Mishaps from English to Spanish

In a previous blog, we explained why it’s not enough to simply translate an English campaign directed to the general marketing into Spanish while growing Hispanic-marketing efforts. It’s good to see that brands are starting to reach out this market segment, but the following campaigns (like many currently running) weren’t as effective as planned.

Under Fire

An American favorite, Chipotle Mexican Grill has recently found itself under fire for its new branding campaign called “Cultivating Thought.” Quotes by famous authors worldwide have been plastered across the restaurant’s bags and cups. The problem? Authors of Mexican or Latino descent were not chosen to be featured. The restaurant says it reached out to Latino authors, but they declined the offer to be quoted. Using a variety of authors from around the world and of different ethnicities could have ensured the Mexican restaurant connected with many more people.

Got Milk?

Brands have been translating English campaigns to other languages for years, and for years it hasn’t worked as planned. The Got Milk? campaign was wildly popular for English speakers the U.S. However, the same marketing strategy didn’t do so well with Hispanics in 2011. By directly translating the headline, the California Milk Processor Board was left asking Spanish-speaking women if they were lactating. Furthermore, some found the campaign to be flat out offensive by failing to acknowledge that mothers and grandmothers do most of the grocery shopping in Hispanic homes—where a lack of milk on hand is no laughing matter.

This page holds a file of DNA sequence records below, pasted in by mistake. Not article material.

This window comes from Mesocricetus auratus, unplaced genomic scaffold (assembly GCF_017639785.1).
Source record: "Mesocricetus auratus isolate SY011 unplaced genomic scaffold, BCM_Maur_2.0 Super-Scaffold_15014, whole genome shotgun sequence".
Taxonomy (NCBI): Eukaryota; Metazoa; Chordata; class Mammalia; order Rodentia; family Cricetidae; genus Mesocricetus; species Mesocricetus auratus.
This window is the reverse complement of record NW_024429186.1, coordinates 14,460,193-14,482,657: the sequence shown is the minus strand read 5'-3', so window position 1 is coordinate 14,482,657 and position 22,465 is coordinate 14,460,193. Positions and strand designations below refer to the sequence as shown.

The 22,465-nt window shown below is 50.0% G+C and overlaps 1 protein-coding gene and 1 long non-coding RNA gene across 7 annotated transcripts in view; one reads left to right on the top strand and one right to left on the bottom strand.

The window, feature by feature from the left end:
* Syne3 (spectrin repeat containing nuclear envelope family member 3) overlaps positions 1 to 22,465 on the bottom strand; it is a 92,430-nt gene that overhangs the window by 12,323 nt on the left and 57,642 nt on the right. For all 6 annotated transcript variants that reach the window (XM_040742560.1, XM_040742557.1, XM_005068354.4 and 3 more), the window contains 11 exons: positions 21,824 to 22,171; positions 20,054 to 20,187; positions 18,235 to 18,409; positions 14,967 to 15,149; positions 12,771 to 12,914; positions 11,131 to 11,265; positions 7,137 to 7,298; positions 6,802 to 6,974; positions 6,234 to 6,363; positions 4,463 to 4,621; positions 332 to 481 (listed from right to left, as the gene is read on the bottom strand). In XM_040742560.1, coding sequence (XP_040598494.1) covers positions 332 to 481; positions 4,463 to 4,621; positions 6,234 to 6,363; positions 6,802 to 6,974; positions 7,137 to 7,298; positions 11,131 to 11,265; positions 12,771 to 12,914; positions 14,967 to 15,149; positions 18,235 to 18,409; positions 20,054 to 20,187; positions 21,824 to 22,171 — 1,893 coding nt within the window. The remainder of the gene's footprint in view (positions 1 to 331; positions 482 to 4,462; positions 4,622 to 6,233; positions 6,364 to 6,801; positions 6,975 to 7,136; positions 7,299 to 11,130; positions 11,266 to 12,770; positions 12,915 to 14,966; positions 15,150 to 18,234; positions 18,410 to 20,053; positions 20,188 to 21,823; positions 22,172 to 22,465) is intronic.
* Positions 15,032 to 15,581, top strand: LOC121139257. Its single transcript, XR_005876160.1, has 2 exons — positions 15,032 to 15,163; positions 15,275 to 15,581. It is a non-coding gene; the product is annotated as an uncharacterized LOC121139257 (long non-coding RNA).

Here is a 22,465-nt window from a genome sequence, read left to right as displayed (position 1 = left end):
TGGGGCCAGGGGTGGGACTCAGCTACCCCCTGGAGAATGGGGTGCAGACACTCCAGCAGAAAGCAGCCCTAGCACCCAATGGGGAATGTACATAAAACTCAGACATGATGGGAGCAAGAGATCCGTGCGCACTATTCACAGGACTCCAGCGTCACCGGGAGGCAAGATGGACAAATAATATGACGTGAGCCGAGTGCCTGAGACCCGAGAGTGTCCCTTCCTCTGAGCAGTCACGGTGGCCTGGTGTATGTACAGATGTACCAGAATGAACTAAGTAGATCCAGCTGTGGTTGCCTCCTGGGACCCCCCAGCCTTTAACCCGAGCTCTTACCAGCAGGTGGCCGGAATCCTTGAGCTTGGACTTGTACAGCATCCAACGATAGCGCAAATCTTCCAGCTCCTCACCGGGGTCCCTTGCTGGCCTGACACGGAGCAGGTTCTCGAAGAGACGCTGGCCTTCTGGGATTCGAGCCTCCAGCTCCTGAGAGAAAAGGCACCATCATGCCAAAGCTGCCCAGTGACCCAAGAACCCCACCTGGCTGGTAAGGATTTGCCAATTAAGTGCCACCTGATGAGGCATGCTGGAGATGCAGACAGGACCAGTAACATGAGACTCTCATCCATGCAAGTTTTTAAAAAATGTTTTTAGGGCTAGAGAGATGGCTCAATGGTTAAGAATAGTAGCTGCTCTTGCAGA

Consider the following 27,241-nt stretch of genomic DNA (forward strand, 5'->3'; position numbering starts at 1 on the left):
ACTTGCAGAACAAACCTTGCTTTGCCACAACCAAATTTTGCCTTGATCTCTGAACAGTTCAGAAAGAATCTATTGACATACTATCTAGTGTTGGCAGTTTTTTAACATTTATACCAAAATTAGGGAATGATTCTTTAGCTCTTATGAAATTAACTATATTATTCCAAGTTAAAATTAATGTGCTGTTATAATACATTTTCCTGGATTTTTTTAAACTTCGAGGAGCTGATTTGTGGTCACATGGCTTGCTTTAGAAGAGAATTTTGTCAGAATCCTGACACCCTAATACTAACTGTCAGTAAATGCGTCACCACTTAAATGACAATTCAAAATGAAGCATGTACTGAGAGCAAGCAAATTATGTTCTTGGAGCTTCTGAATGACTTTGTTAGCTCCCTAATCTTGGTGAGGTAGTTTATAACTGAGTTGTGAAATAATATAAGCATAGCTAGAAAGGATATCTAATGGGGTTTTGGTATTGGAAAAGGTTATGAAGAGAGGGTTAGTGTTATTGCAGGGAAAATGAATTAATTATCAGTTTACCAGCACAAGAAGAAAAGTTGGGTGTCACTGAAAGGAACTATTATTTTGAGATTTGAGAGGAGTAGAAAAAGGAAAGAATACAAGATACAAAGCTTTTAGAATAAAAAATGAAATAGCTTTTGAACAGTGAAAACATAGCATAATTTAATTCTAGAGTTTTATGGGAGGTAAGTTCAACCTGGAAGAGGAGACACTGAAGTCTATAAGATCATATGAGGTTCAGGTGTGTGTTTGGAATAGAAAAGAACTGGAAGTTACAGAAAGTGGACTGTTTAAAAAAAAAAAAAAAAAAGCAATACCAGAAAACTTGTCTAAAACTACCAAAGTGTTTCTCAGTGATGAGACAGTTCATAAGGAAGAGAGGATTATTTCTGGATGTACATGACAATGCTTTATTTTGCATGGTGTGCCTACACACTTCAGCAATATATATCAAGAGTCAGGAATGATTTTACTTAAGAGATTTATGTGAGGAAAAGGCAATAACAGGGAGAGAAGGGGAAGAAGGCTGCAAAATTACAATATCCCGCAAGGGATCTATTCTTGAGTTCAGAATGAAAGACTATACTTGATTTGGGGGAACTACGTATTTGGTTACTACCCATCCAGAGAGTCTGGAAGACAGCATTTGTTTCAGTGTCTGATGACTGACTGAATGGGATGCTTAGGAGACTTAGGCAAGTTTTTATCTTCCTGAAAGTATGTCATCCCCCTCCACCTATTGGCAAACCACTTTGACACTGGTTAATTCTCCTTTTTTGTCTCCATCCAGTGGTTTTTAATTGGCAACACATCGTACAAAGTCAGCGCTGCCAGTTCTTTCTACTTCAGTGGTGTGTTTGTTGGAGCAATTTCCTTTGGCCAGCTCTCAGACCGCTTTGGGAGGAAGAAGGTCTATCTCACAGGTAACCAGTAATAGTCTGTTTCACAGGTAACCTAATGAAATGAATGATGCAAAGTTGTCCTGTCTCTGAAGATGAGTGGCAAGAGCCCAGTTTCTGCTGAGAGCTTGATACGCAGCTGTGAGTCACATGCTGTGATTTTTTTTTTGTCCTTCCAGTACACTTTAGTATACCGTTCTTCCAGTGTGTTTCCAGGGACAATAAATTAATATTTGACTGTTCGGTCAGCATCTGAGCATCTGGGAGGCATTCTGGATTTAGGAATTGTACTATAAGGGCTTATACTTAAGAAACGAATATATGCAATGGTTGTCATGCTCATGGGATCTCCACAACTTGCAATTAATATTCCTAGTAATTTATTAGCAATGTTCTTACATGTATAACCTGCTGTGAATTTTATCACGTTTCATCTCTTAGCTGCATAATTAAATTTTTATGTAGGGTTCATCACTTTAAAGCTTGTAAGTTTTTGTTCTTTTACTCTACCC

Covered California

Food brands aren’t the only ones that have made mistakes in Hispanic marketing. California’s state health insurance exchange, Covered California, decided to reach Hispanics through marketing the Affordable Care Act. Covered California highlighted one main selling point: nobody will be denied for pre-existing health conditions. This may sound good to you, however, many Hispanics have never even had or considered buying health insurance. Additionally, many published ads did not include phone numbers and addresses—which many Hispanics rely on when shopping. Just a few small tweak could have ensured the messaging strategy was effective.

Even more importantly than understanding the language, brands must know the ins and outs of Hispanic culture. An effective marketing campaign takes thorough research and a strategic plan that will resonate with this audience. Allow us to help you with all aspects of your Hispanic campaign. Call us at 816-283-8300 or contact us online for more information.